Our first session was spent learning the track. The newly laid surface looked green (the Streetfighter launch was among the first events to be held at the new facility) and so we turned the bike’s traction control system to level two, where it would remain for the duration of our 25-minute session. Even as our comfort level rose and speeds increased, we never felt a real need to lower the level of intervention. Similar to the traction control system on Ducati’s superbike, the Streetfighter 848’s system is extremely formidable; you can vaguely hear the engine cut, but rarely ever do you feel the intervention from the saddle. The fact that we never turned the traction control to the off setting the entire day says something about the system, too.
The bike’s wet clutch (the same clutch used in the 848 EVO) is suitable at racetrack speeds despite being of the non-slipper variety. The clutch works well to limit wheel chatter and only when entering the tight turn one were we forced to be patient with our downshifts and feather the lever to keep the bike stable. The four-piston Brembo front calipers bite on 320mm rotors and work equally as well. Initial bite isn’t exactly aggressive, but that’s likely because the calipers aren’t the common monobloc setup we are growing more and more accustomed to. Sintered pads have been used though, and they remained extremely consistent throughout each of our sessions on the track. Brake fade was non-existent. Out back, the two-piston caliper works on a 245mm rotor to provide enough power to settle the bike, but not enough to really get things slowed down.
Turn the Streetfighter into the corner and you will find that the bike is stable, although inputs to the tall, wide handlebar can slightly upset the under-sprung bike. Especially noticeable at track speeds are the soft suspension settings in the rear; the softer spring and damping rates have the bike packing down mid-corner and in transitions. As is the case on the street though, suspension adjustments should enable heavier riders to make the bike work better for them. Whether or not they can keep their boots from dragging across the tarmac is a different story. We quickly burnt through the toe sliders of our boots thanks to the relatively low footrest position and those 10mm spacers that have reduced lean angle by a claimed one degree.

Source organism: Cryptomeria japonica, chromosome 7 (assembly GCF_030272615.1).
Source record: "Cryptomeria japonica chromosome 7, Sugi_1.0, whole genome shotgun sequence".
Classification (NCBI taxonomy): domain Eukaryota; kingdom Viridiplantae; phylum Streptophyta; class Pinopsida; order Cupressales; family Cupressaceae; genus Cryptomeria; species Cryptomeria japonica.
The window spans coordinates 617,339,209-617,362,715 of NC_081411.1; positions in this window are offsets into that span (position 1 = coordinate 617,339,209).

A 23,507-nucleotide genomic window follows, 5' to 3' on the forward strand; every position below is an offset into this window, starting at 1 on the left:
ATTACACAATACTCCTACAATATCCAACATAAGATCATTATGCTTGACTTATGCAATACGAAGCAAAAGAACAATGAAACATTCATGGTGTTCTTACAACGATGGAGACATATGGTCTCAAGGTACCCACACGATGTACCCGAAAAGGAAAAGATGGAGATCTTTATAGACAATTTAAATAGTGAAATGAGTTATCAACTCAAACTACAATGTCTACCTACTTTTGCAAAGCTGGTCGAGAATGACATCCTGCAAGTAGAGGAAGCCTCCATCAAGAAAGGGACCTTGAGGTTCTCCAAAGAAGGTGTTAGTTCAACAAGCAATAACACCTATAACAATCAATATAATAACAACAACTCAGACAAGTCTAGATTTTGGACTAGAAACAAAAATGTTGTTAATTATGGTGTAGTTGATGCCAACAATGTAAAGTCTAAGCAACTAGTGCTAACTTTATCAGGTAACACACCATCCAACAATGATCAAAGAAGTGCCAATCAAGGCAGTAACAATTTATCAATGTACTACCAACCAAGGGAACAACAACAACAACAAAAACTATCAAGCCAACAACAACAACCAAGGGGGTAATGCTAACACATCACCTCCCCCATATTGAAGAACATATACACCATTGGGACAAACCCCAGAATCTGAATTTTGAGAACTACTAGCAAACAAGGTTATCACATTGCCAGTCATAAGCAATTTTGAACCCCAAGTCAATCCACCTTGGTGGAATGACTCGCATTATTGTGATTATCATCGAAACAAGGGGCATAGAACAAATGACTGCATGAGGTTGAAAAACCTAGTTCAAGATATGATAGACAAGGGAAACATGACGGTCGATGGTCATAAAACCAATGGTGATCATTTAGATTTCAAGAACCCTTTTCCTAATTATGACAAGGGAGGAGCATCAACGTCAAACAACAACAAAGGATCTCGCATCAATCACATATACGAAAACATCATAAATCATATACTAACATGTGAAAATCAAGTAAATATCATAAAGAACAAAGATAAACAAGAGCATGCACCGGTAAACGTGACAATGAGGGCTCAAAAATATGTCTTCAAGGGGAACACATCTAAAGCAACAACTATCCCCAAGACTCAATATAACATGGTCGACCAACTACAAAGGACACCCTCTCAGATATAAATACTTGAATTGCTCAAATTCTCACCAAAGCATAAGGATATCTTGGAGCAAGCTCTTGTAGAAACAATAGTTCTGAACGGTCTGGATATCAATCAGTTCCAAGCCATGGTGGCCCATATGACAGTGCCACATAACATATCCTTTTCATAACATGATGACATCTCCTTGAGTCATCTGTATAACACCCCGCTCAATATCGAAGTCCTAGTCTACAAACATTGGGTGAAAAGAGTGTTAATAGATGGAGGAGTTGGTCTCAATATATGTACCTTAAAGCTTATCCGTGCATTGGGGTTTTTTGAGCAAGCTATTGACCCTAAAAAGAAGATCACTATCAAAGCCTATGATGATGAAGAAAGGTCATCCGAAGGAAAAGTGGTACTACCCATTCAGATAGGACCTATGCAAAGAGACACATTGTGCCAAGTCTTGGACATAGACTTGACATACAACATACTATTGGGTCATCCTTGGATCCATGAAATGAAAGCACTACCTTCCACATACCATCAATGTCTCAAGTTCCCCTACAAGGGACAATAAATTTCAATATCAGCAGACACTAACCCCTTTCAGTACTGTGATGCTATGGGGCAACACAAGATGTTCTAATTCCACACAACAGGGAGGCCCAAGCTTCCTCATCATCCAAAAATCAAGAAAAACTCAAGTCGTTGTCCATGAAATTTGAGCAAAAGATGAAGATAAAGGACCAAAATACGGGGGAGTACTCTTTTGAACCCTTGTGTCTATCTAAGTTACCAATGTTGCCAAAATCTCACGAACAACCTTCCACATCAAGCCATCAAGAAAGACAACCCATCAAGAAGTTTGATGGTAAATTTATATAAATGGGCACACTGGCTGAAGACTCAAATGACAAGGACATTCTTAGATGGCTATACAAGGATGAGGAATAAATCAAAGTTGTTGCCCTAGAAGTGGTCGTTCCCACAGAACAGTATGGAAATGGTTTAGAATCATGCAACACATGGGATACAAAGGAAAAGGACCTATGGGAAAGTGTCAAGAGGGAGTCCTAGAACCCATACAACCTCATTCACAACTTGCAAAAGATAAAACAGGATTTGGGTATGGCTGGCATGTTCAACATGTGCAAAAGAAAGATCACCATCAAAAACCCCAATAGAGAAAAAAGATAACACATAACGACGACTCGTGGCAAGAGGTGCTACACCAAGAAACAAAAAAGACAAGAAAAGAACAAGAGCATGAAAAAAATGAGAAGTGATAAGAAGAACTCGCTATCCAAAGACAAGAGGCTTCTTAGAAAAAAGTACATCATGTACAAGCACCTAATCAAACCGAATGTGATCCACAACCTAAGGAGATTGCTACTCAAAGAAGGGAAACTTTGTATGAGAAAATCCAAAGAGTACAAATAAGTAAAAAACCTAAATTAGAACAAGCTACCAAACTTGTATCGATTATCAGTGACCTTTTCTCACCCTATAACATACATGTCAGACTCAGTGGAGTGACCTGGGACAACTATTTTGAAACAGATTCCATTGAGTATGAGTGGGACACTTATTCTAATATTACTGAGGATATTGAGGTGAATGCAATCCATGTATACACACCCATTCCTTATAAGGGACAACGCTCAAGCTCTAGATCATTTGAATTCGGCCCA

Side-to-side transitions are much easier on the Streetfighter 848 than on the Streetfighter 1098 despite the fact that the weight is identical between both bikes. The different steering geometry is likely the primary reason, but it’s also the narrower rear wheel that makes a difference. And the altered ergonomics seem to make it easier for taller riders to move about the saddle during quick transitions.
The real gem of the Streetfighter 848 is its engine, in our opinion. Out of slow-speed corners, when the revs are low, it pulls with a sense of authority. And out of sweeping corners, such as the final right hander that leads you down the Autodromo di Modena circuit’s front straight, the bike pulls equally as hard as a well-tuned inline-four middleweight machine. The bike has you hurtling down the straight with a head of steam too, searching for gears as the engine nears its 10,750 rpm rev limiter. The best part though, is the fact that the power is provided in such a smooth, manageable way. It’s this characteristic that makes the bike so fun to ride.
**The Knockout Punch
** For 2012 the Streetfighter 848 will be available in three colors; Ducati red, stealth black (matte black) and fighter yellow (as tested). While the fighter yellow is a tinge different from the Ducati yellow seen on previous superbikes, it’s certain to be a hit. And there is no arguing with the aggressive look of the stealth black model. With the Ducati red version, the frame will come in a red finish. Retail is set at $12,995 (it’s not the most inexpensive middleweight naked machine, we know) and models will hit the showroom floors early 2012.
Even with its relatively high entrance price, the Streetfighter 848 is quite a valuable package. Thanks to revised ergos and an engine which provides much more usability, the Streetfighter 848 is exactly what the average rider needs. It doesn’t have the in-your-face power of its big-bore sibling, nor does it have the high-dollar Öhlins suspension components, but as a whole, the bike is a much better package. It really is a knockout punch. SR
** **2012 Ducati Streetfighter 848
** **MSRP: $12,995
** Type: Liquid-cooled L-Twin cylinder four-stroke, 4 valves/cyl.
Bore x stroke: 94 x 61.2mm
Compression ratio: 13:2:1
Induction: Marelli EFI, elliptical throttle bodies equivalent to 60mm diameter, single injector/cyl.
** Front tire: 120/70ZR-17 Pirelli Diablo rosso Corsa
Rear tire: 180/60ZR-17 Pirelli Diablo Rosso Corsa
Rake/Trail: 24.5 degrees/4.1 in. (103mm)
Wheelbase: 58.1 in. (1475mm)
Seat height: 33 in. (840mm)
Fuel Capacity: 4.4 gal. (16.5L)
Claimed wet weight: 437 lb (198kg)